Grants and Contracts Details
Geographic atrophy (GA) is an advanced form of age-related macular degeneration (AMD) characterized by central loss of vision due to retinal pigmented epithelium (RPE) degeneration. Currently there is no therapy available for geographic atrophy because of its elusive etiology. We recently provided novel mechanistic insights into the molecular underpinnings of GA and new opportunities for development of therapeutics. We discovered that DICER1 deficit causes an unphysiological accumulation of Alu RNA transcripts in the RPE of human GA eyes and that Alu RNA activates the NLRP3 inflammasome, which in turn leads to MyD88-dependent RPE cell death (Kaneko et al., Nature 2011; Tarallo et al., Cell 2012). Various signaling pathways control the checkpoints regulating NLRP3 inflammasome activation at multiple steps. A comprehensive understanding of these molecular determinants of inflammasome activation is critical for developing rational NLRP3 inflammasome-targeting therapeutic strategies for GA. In exciting, new studies we have discovered that caspase-4 (aka Caspase-11) is required for Alu RNA-induced NLRP3 inflammasome activation, suggesting an involvement of the non-canonical inflammasome in GA pathogenesis. Here we propose to develop functional insights into how NLRP3 inflammasome signaling is regulated in GA pathogenesis in the context of Dicer1/Alu dysregulation via the following aims: (1) Unveiling the mechanism of non-canonical NLRP3 inflammasome priming in Alu RNA induced GA pathogenesis; (2) Deciphering the role of caspase-4 (aka caspase-11 in mouse) in Alu RNA-induced NLRP3 activation and RPE degeneration; (3) Defining the mechanisms of caspase-4-mediated regulation of NLRP3 inflammasome in Alu RNA-induced RPE cell degeneration. These studies will illuminate the molecular foundation of GA, and unravel novel regulatory checkpoints of NLRP3 inflammasome activation.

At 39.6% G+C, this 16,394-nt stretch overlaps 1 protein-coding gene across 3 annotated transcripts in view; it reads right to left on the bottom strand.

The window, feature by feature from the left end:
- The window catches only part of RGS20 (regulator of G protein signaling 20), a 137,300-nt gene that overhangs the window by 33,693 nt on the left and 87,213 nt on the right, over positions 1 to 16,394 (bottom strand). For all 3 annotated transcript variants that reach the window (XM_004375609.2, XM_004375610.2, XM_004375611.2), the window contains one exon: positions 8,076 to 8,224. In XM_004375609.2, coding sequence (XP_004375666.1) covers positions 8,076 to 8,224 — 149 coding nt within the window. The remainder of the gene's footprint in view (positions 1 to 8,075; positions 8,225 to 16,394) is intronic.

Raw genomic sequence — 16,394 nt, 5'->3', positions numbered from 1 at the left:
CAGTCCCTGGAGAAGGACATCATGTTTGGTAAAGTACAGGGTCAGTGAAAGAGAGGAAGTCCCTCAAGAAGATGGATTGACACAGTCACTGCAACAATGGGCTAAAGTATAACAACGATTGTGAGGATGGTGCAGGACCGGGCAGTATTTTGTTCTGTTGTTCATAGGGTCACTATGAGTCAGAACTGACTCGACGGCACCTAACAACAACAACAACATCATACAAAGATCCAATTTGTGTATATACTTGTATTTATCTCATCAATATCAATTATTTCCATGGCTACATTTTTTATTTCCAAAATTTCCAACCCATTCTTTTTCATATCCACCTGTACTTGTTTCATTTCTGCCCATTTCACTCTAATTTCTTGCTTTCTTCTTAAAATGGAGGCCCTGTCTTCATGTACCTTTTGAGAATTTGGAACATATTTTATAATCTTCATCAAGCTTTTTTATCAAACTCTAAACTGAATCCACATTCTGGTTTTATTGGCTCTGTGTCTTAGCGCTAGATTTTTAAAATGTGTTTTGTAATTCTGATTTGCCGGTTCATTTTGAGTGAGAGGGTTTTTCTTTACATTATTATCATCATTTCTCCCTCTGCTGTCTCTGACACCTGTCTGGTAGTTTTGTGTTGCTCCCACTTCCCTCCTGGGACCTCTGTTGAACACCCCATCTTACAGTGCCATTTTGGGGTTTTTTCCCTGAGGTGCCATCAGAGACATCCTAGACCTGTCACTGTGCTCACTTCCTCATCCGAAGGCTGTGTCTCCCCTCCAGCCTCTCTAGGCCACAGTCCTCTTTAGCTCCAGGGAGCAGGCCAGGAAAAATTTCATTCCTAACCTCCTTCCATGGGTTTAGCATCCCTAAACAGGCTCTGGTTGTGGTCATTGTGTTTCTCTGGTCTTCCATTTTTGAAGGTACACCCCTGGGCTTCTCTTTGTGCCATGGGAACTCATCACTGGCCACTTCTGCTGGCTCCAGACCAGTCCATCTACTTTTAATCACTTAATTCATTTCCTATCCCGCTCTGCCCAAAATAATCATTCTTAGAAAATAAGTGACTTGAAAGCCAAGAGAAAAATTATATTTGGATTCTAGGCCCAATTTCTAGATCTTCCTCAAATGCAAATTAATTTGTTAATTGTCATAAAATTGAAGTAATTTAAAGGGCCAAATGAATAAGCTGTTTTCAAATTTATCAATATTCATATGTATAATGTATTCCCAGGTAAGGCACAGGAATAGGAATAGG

|Effective start/end date||4/1/14 → 12/31/15|
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